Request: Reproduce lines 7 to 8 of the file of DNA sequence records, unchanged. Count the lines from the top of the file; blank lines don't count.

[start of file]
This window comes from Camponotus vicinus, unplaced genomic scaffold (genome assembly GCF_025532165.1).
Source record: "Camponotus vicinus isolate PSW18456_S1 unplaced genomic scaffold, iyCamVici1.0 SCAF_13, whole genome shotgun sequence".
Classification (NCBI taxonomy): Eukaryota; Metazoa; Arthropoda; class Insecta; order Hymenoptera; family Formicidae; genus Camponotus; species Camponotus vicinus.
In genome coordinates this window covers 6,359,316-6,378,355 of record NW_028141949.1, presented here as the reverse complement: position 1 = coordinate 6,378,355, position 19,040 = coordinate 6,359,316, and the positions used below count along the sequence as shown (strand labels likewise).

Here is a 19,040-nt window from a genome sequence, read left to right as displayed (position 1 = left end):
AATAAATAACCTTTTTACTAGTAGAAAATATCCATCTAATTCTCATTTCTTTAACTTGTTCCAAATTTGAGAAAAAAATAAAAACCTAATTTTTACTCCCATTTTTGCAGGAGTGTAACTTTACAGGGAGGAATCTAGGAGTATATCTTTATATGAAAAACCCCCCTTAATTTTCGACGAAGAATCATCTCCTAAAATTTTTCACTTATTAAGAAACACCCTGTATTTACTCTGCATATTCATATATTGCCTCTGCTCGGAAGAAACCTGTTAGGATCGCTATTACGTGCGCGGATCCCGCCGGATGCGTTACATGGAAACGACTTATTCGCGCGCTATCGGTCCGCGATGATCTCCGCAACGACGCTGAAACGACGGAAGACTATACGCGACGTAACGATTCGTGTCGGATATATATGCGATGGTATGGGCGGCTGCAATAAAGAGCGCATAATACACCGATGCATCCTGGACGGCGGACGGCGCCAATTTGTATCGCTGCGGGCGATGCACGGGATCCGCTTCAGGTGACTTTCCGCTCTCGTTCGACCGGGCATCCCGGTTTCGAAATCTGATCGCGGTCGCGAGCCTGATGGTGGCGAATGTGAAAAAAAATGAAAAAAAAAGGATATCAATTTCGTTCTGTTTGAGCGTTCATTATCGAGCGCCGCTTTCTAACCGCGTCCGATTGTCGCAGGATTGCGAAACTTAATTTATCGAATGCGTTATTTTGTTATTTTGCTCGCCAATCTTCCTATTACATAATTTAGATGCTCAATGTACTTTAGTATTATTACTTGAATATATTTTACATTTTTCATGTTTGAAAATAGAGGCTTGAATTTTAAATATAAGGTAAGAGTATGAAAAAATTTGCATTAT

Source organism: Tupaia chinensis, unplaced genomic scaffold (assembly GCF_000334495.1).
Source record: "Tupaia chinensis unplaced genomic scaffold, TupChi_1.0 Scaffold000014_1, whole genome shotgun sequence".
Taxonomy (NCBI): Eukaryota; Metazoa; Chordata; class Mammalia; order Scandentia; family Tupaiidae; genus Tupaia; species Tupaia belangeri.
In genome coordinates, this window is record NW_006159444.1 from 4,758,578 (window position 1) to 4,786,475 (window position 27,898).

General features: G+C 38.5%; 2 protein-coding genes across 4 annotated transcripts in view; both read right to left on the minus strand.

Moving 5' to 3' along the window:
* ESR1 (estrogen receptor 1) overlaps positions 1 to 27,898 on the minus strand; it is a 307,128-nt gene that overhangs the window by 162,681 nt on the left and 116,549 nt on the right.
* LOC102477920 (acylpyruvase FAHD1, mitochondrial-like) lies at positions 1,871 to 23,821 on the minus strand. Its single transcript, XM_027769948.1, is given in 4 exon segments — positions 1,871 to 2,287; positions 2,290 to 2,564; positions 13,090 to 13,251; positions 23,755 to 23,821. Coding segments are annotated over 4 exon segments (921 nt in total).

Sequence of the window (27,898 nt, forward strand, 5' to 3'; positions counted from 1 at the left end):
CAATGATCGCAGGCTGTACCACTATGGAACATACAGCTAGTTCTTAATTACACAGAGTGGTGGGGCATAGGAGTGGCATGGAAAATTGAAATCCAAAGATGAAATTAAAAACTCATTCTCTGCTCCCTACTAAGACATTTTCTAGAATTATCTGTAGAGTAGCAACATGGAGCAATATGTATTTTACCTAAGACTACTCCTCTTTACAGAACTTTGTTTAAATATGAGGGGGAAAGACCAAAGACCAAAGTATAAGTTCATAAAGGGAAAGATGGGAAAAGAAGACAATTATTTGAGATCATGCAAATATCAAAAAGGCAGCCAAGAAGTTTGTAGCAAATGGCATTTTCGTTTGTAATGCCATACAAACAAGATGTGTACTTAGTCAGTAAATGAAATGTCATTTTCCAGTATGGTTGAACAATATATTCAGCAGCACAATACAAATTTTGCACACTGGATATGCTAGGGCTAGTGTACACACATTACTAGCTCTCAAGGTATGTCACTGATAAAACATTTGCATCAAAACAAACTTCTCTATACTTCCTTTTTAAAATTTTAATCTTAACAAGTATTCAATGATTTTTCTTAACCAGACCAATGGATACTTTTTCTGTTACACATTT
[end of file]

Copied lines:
Source organism: Tupaia chinensis, unplaced genomic scaffold (assembly GCF_000334495.1).
Source record: "Tupaia chinensis unplaced genomic scaffold, TupChi_1.0 Scaffold000014_1, whole genome shotgun sequence".